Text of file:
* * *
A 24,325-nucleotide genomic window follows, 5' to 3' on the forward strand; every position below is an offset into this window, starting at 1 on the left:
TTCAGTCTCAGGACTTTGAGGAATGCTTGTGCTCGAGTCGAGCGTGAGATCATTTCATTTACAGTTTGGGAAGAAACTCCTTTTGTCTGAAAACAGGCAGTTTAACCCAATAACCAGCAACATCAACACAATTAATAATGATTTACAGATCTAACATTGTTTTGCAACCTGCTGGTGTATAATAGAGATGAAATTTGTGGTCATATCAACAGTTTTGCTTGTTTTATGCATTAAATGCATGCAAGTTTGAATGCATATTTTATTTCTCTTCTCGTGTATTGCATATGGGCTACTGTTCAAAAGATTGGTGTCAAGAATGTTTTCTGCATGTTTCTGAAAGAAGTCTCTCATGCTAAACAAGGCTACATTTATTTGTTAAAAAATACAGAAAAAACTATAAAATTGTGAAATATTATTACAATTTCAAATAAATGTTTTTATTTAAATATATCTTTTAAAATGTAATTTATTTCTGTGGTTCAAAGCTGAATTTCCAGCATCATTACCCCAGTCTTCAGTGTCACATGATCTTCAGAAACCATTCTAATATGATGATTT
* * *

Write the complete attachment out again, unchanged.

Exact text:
A 24,325-nucleotide genomic window follows, 5' to 3' on the forward strand; every position below is an offset into this window, starting at 1 on the left:
TTCAGTCTCAGGACTTTGAGGAATGCTTGTGCTCGAGTCGAGCGTGAGATCATTTCATTTACAGTTTGGGAAGAAACTCCTTTTGTCTGAAAACAGGCAGTTTAACCCAATAACCAGCAACATCAACACAATTAATAATGATTTACAGATCTAACATTGTTTTGCAACCTGCTGGTGTATAATAGAGATGAAATTTGTGGTCATATCAACAGTTTTGCTTGTTTTATGCATTAAATGCATGCAAGTTTGAATGCATATTTTATTTCTCTTCTCGTGTATTGCATATGGGCTACTGTTCAAAAGATTGGTGTCAAGAATGTTTTCTGCATGTTTCTGAAAGAAGTCTCTCATGCTAAACAAGGCTACATTTATTTGTTAAAAAATACAGAAAAAACTATAAAATTGTGAAATATTATTACAATTTCAAATAAATGTTTTTATTTAAATATATCTTTTAAAATGTAATTTATTTCTGTGGTTCAAAGCTGAATTTCCAGCATCATTACCCCAGTCTTCAGTGTCACATGATCTTCAGAAACCATTCTAATATGATGATTT